Government-Supported Religion

Louisiana Pastor Defying Ban On Gatherings May Be Losing The Support Of His Congregation

  Rob Boston

Tony Spell, the pastor of a Pentecostal church in the town of Central, La., has gained national attention by holding in-person services in defiance of an order banning large gatherings.

Spell’s stunts are legion. Despite a March 16 order from Gov. John Bel Edwards (D) limiting gatherings to 50 or fewer people to stem the spread of coronavirus, Spell has continued to hold large services at his Life Tabernacle Church. He even uses a bus to bring people in from surrounding areas. Spell has insisted that the pandemic isn’t all that serious, calling it a politically engineered effort to weaken President Donald Trump. He also asserts that if anyone in his congregation gets sick, he can cure them via faith healing.

Spell may sincerely believe these things, but his actions have put people’s lives at risk. And now some evidence is coming in that his sideshow may be about to collapse.

Attendance at Spell’s church topped 1,000 in March, but the numbers have been dropping. This may be because a member of his congregation, Harold Orillion, recently died of complications of COVID-19, the respiratory ailment caused by coronavirus. In addition, one of Spell’s attorneys, Jeff Wittenbrink, has been hospitalized with COVID-19. It is an absolute shame that someone had to die to jolt members of the church into realizing how serious this situation is.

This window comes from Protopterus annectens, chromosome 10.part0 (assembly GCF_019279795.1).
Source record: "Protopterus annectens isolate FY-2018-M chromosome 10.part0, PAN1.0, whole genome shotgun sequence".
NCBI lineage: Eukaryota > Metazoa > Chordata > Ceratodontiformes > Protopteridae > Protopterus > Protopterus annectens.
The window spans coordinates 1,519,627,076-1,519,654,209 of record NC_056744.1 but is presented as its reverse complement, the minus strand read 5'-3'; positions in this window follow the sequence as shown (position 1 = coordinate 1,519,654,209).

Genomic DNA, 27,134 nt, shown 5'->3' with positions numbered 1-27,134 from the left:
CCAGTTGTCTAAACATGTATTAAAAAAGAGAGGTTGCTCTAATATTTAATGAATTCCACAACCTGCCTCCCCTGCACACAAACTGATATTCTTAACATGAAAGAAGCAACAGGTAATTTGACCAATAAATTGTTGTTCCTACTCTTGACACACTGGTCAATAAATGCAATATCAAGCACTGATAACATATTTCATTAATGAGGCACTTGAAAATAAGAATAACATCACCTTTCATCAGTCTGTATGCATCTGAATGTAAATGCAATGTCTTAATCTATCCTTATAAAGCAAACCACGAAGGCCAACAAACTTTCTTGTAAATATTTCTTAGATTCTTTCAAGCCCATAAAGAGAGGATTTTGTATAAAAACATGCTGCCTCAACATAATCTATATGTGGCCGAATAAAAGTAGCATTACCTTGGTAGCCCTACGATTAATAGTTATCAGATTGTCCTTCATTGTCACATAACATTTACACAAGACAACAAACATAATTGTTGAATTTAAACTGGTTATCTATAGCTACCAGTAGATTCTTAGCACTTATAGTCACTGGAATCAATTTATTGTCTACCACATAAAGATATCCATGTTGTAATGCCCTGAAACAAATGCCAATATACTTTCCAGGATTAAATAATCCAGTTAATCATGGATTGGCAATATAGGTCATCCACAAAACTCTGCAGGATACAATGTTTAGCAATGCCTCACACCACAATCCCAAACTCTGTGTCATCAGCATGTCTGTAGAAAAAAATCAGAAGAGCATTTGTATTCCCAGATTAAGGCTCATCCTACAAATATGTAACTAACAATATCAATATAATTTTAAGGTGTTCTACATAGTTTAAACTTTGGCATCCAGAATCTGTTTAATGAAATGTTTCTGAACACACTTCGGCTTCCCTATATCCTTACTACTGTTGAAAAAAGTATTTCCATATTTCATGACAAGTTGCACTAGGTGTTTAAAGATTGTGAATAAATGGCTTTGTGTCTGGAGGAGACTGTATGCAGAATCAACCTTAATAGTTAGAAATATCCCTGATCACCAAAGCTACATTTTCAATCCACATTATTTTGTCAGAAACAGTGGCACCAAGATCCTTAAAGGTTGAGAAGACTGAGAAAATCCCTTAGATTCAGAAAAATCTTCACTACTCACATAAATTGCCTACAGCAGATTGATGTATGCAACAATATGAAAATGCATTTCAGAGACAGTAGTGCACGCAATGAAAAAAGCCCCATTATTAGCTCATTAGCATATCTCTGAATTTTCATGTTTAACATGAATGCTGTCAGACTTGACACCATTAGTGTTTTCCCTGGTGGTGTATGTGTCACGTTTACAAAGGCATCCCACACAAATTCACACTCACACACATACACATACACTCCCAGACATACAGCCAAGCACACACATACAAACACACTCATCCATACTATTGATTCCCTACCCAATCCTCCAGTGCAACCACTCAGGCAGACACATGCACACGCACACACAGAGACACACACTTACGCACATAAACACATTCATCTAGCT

Spell himself is facing some fresh legal trouble. While he has not been arrested for ignoring the order curbing large gatherings, police did take him away earlier this week after Spell reportedly used a church bus to intimidate a protestor. Spell was charged with aggravated assault after he allegedly backed the bus very close to the protestor.

Spell posted bond and afterward was his usual defiant self. He told a crowd of supporters, “My right to have church and to preach the gospel of Jesus Christ are endowed by my creator – not my district attorney, not my chief of police and not my Gov. John Bel Edwards.”

Roger Corcoran, police chief in the city of Central, had an apt response:  “They’re trying to make a mockery of this, like he’s some kind of victim. No one, not one person, is trying to stop him from preaching the Word.”

The chief nailed it. Spell is free to preach all he wants; he just needs to do it in a way that doesn’t jeopardize the health and well-being of local residents. Religious leaders all over the country are doing this, and Spell can too.

Photo: Police arrest Pastor Tony Spell. Screenshot from WAFB-TV, Baton Rouge


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